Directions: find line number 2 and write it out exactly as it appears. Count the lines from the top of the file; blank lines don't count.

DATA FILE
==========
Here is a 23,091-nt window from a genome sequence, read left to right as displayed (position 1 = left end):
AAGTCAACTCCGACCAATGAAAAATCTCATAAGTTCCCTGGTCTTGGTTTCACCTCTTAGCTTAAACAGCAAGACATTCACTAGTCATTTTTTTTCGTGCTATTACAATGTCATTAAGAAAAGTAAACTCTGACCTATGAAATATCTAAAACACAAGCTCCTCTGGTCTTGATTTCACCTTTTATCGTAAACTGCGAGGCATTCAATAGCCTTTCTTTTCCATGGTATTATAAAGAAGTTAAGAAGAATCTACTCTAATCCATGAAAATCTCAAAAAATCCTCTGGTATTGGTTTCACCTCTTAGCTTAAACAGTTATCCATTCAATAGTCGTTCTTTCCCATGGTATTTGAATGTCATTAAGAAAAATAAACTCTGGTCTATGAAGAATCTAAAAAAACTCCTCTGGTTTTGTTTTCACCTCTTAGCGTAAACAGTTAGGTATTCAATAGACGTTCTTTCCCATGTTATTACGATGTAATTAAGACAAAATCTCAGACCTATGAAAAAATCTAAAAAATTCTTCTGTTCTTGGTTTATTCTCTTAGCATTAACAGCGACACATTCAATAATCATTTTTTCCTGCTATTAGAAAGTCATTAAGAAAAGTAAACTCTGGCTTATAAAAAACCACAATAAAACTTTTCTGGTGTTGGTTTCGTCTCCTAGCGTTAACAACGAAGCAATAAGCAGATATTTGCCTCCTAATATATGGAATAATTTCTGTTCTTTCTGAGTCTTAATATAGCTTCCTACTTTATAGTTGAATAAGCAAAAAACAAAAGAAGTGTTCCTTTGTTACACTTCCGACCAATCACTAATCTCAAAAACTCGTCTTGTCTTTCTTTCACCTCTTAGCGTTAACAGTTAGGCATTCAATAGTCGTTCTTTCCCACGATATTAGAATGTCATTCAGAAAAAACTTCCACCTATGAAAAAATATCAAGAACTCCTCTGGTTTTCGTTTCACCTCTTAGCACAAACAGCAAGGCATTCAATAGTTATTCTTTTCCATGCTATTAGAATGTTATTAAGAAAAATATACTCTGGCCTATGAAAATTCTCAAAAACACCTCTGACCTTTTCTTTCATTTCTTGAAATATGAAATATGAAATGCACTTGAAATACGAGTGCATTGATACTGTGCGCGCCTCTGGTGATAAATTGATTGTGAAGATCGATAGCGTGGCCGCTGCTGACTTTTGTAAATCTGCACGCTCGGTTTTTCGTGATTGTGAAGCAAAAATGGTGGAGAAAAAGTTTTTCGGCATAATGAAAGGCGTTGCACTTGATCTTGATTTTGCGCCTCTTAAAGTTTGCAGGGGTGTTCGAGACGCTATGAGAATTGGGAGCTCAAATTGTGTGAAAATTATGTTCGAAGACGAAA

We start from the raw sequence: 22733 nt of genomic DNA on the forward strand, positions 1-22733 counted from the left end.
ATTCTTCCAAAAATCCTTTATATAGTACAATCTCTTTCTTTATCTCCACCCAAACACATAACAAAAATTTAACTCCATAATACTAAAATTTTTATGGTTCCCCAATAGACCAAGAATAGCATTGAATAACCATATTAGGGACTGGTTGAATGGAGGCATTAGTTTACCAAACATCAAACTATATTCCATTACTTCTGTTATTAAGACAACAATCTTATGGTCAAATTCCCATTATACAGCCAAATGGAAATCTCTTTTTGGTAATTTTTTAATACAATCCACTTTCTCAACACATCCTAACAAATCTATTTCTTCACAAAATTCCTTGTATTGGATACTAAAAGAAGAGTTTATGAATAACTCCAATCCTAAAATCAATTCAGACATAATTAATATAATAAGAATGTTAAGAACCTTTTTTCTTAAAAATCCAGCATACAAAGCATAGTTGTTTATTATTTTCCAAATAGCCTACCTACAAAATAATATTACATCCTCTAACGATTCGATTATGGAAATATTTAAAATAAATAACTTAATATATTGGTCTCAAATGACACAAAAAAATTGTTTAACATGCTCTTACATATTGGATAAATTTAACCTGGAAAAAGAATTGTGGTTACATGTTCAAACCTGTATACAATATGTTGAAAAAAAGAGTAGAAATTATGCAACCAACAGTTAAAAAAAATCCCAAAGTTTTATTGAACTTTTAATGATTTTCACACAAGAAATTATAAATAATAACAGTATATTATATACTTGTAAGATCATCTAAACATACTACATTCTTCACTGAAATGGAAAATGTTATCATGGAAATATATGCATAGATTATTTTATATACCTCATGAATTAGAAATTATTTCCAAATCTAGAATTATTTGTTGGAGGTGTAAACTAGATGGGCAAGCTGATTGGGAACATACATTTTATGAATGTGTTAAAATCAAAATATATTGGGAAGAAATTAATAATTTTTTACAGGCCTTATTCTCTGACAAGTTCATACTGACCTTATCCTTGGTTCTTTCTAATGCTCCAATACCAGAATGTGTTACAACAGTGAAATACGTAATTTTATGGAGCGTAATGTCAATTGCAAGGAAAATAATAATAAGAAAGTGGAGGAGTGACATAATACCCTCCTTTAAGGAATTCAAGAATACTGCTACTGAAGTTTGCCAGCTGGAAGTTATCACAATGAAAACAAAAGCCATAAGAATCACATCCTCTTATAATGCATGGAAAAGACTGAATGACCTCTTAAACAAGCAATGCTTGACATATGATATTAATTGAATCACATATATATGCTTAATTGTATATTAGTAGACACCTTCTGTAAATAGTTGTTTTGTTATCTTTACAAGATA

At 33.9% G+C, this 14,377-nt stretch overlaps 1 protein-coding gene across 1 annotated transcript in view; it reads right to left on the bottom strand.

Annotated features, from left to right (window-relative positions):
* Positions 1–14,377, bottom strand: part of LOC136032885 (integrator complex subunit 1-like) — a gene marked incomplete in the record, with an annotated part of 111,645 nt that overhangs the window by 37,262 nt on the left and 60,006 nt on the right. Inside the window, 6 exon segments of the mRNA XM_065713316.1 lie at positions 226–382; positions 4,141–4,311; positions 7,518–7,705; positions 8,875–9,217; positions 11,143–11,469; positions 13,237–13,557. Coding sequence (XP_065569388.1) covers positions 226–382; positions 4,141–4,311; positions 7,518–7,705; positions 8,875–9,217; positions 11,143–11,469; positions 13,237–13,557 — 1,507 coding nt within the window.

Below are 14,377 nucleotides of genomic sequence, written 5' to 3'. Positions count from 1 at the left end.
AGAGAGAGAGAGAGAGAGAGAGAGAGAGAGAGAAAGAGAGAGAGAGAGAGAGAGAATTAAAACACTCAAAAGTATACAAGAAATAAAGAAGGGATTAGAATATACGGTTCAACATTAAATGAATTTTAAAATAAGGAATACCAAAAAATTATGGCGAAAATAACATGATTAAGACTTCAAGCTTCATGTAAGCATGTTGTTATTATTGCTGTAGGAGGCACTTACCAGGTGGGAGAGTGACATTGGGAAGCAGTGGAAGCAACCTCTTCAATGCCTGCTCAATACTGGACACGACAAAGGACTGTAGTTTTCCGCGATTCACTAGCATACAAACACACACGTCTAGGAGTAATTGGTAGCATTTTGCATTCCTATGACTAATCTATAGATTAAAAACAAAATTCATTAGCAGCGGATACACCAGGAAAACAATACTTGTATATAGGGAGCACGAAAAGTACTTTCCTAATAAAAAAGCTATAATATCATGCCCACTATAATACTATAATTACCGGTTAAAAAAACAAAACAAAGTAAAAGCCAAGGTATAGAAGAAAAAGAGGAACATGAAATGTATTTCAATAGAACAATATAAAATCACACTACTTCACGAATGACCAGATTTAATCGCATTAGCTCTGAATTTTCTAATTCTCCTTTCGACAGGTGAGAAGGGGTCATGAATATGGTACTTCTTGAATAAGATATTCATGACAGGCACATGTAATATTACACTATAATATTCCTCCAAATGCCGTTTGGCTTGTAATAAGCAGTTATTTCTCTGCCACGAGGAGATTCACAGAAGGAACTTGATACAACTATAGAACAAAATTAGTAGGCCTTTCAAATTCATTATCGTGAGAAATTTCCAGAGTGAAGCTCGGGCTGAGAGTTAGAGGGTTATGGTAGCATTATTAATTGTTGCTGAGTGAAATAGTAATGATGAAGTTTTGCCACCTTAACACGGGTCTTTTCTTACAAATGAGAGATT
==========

AAGTCAACTCCGACCAATGAAAAATCTCATAAGTTCCCTGGTCTTGGTTTCACCTCTTAGCTTAAACAGCAAGACATTCACTAGTCATTTTTTTTCGTGCTATTACAATGTCATTAAGAAAAGTAAACTCTGACCTATGAAATATCTAAAACACAAGCTCCTCTGGTCTTGATTTCACCTTTTATCGTAAACTGCGAGGCATTCAATAGCCTTTCTTTTCCATGGTATTATAAAGAAGTTAAGAAGAATCTACTCTAATCCATGAAAATCTCAAAAAATCCTCTGGTATTGGTTTCACCTCTTAGCTTAAACAGTTATCCATTCAATAGTCGTTCTTTCCCATGGTATTTGAATGTCATTAAGAAAAATAAACTCTGGTCTATGAAGAATCTAAAAAAACTCCTCTGGTTTTGTTTTCACCTCTTAGCGTAAACAGTTAGGTATTCAATAGACGTTCTTTCCCATGTTATTACGATGTAATTAAGACAAAATCTCAGACCTATGAAAAAATCTAAAAAATTCTTCTGTTCTTGGTTTATTCTCTTAGCATTAACAGCGACACATTCAATAATCATTTTTTCCTGCTATTAGAAAGTCATTAAGAAAAGTAAACTCTGGCTTATAAAAAACCACAATAAAACTTTTCTGGTGTTGGTTTCGTCTCCTAGCGTTAACAACGAAGCAATAAGCAGATATTTGCCTCCTAATATATGGAATAATTTCTGTTCTTTCTGAGTCTTAATATAGCTTCCTACTTTATAGTTGAATAAGCAAAAAACAAAAGAAGTGTTCCTTTGTTACACTTCCGACCAATCACTAATCTCAAAAACTCGTCTTGTCTTTCTTTCACCTCTTAGCGTTAACAGTTAGGCATTCAATAGTCGTTCTTTCCCACGATATTAGAATGTCATTCAGAAAAAACTTCCACCTATGAAAAAATATCAAGAACTCCTCTGGTTTTCGTTTCACCTCTTAGCACAAACAGCAAGGCATTCAATAGTTATTCTTTTCCATGCTATTAGAATGTTATTAAGAAAAATATACTCTGGCCTATGAAAATTCTCAAAAACACCTCTGACCTTTTCTTTCATTTCTTGAAATATGAAATATGAAATGCACTTGAAATACGAGTGCATTGATACTGTGCGCGCCTCTGGTGATAAATTGATTGTGAAGATCGATAGCGTGGCCGCTGCTGACTTTTGTAAATCTGCACGCTCGGTTTTTCGTGATTGTGAAGCAAAAATGGTGGAGAAAAAGTTTTTCGGCATAATGAAAGGCGTTGCACTTGATCTTGATTTTGCGCCTCTTAAAGTTTGCAGGGGTGTTCGAGACGCTATGAGAATTGGGAGCTCAAATTGTGTGAAAATTATGTTCGAAGACGAAA